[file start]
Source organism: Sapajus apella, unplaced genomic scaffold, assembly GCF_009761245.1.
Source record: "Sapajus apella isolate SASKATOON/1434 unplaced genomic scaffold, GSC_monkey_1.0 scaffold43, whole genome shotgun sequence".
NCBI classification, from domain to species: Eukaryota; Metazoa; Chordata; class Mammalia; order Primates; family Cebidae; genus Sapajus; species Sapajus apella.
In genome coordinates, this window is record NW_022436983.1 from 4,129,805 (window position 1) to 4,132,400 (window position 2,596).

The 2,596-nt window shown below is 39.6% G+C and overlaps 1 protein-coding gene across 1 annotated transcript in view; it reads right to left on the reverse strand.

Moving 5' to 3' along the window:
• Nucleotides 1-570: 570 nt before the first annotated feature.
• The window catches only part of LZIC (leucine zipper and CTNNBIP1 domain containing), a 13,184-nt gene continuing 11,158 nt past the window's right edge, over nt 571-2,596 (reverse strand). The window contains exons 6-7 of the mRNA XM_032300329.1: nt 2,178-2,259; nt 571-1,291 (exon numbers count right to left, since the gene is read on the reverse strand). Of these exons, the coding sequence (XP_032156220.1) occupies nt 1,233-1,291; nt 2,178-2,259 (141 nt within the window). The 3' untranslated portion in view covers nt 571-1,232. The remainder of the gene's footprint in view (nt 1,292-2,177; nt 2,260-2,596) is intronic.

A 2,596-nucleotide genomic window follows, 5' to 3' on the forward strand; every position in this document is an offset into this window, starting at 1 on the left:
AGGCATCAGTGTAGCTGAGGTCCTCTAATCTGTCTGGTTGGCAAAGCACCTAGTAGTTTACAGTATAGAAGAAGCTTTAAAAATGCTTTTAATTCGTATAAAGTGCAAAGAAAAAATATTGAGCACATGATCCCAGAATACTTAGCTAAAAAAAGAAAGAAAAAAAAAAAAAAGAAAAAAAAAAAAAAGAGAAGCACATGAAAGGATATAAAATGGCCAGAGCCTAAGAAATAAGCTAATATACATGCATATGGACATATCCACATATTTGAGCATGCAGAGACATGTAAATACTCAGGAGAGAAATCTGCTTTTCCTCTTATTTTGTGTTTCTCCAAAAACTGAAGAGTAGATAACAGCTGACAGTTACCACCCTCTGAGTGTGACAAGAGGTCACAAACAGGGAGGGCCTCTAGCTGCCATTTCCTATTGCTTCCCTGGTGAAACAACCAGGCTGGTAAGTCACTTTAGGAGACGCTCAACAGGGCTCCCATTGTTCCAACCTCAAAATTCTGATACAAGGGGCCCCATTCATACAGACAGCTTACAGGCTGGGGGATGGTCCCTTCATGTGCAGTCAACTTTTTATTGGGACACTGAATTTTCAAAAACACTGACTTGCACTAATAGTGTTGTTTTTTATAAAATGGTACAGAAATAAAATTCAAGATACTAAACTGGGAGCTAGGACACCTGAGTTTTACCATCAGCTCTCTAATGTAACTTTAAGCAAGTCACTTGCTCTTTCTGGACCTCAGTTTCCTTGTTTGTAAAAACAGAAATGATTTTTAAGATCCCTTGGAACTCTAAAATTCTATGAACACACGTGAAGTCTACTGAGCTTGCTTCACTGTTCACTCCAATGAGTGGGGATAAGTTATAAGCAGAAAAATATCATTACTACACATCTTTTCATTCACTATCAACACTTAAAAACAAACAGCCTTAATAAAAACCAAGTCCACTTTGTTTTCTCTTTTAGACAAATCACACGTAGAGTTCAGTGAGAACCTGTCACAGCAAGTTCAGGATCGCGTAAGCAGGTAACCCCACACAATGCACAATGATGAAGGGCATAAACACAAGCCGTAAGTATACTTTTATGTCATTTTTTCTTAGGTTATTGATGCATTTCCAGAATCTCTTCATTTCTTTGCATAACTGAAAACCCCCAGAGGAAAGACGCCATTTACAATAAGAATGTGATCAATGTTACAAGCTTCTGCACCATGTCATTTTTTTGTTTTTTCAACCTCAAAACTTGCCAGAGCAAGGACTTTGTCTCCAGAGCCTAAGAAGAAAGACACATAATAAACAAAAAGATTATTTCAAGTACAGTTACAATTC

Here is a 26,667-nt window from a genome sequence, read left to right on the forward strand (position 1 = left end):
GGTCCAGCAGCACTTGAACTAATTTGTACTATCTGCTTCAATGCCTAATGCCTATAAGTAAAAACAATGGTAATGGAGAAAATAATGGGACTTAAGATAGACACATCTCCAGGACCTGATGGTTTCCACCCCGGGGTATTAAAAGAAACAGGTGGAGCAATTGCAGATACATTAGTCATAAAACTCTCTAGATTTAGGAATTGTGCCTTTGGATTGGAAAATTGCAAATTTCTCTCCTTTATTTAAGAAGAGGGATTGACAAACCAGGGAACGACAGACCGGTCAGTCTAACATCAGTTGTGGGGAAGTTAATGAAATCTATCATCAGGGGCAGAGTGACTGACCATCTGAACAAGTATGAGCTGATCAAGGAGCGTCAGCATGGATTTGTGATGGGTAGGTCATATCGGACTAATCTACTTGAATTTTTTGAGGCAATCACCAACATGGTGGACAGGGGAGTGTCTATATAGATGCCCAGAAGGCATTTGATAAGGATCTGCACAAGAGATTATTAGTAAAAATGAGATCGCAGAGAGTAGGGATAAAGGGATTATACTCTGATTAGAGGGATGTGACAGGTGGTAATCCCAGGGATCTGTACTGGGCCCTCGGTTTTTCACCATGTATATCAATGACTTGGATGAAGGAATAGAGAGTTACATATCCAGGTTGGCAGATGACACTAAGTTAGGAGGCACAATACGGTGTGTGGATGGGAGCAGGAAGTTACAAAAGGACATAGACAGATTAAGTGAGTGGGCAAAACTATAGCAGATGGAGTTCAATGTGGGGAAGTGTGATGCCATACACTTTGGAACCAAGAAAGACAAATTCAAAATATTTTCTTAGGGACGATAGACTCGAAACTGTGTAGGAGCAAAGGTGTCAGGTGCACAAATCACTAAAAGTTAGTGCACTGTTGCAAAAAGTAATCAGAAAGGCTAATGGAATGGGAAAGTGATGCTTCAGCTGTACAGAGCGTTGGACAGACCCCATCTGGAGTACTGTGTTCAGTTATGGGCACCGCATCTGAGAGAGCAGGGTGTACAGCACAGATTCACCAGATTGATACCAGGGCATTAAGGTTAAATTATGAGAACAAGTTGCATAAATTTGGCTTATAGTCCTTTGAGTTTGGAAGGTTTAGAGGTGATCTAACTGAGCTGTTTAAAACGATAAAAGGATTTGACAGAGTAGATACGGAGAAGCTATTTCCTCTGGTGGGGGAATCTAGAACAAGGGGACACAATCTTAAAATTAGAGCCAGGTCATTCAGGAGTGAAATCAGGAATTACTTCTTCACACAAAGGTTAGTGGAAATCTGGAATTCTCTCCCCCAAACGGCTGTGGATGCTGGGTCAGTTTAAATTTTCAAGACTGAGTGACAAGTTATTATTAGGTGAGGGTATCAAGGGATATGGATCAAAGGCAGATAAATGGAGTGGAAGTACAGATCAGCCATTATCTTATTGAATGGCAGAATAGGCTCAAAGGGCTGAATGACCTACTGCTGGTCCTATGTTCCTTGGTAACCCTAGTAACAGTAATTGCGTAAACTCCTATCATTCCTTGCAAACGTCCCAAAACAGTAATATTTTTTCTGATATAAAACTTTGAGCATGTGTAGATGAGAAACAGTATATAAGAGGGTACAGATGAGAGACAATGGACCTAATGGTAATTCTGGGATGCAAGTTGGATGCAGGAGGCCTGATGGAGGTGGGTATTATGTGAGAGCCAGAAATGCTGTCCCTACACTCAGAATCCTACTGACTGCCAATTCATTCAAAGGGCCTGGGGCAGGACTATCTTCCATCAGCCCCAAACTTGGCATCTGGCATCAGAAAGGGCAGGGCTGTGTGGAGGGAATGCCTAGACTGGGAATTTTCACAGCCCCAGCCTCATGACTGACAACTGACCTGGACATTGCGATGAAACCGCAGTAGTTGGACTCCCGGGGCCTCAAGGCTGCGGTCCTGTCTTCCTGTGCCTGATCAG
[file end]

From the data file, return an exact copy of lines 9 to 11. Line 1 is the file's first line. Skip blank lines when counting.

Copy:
A 2,596-nucleotide genomic window follows, 5' to 3' on the forward strand; every position in this document is an offset into this window, starting at 1 on the left:
AGGCATCAGTGTAGCTGAGGTCCTCTAATCTGTCTGGTTGGCAAAGCACCTAGTAGTTTACAGTATAGAAGAAGCTTTAAAAATGCTTTTAATTCGTATAAAGTGCAAAGAAAAAATATTGAGCACATGATCCCAGAATACTTAGCTAAAAAAAGAAAGAAAAAAAAAAAAAAGAAAAAAAAAAAAAAGAGAAGCACATGAAAGGATATAAAATGGCCAGAGCCTAAGAAATAAGCTAATATACATGCATATGGACATATCCACATATTTGAGCATGCAGAGACATGTAAATACTCAGGAGAGAAATCTGCTTTTCCTCTTATTTTGTGTTTCTCCAAAAACTGAAGAGTAGATAACAGCTGACAGTTACCACCCTCTGAGTGTGACAAGAGGTCACAAACAGGGAGGGCCTCTAGCTGCCATTTCCTATTGCTTCCCTGGTGAAACAACCAGGCTGGTAAGTCACTTTAGGAGACGCTCAACAGGGCTCCCATTGTTCCAACCTCAAAATTCTGATACAAGGGGCCCCATTCATACAGACAGCTTACAGGCTGGGGGATGGTCCCTTCATGTGCAGTCAACTTTTTATTGGGACACTGAATTTTCAAAAACACTGACTTGCACTAATAGTGTTGTTTTTTATAAAATGGTACAGAAATAAAATTCAAGATACTAAACTGGGAGCTAGGACACCTGAGTTTTACCATCAGCTCTCTAATGTAACTTTAAGCAAGTCACTTGCTCTTTCTGGACCTCAGTTTCCTTGTTTGTAAAAACAGAAATGATTTTTAAGATCCCTTGGAACTCTAAAATTCTATGAACACACGTGAAGTCTACTGAGCTTGCTTCACTGTTCACTCCAATGAGTGGGGATAAGTTATAAGCAGAAAAATATCATTACTACACATCTTTTCATTCACTATCAACACTTAAAAACAAACAGCCTTAATAAAAACCAAGTCCACTTTGTTTTCTCTTTTAGACAAATCACACGTAGAGTTCAGTGAGAACCTGTCACAGCAAGTTCAGGATCGCGTAAGCAGGTAACCCCACACAATGCACAATGATGAAGGGCATAAACACAAGCCGTAAGTATACTTTTATGTCATTTTTTCTTAGGTTATTGATGCATTTCCAGAATCTCTTCATTTCTTTGCATAACTGAAAACCCCCAGAGGAAAGACGCCATTTACAATAAGAATGTGATCAATGTTACAAGCTTCTGCACCATGTCATTTTTTTGTTTTTTCAACCTCAAAACTTGCCAGAGCAAGGACTTTGTCTCCAGAGCCTAAGAAGAAAGACACATAATAAACAAAAAGATTATTTCAAGTACAGTTACAATTC

Here is a 26,667-nt window from a genome sequence, read left to right on the forward strand (position 1 = left end):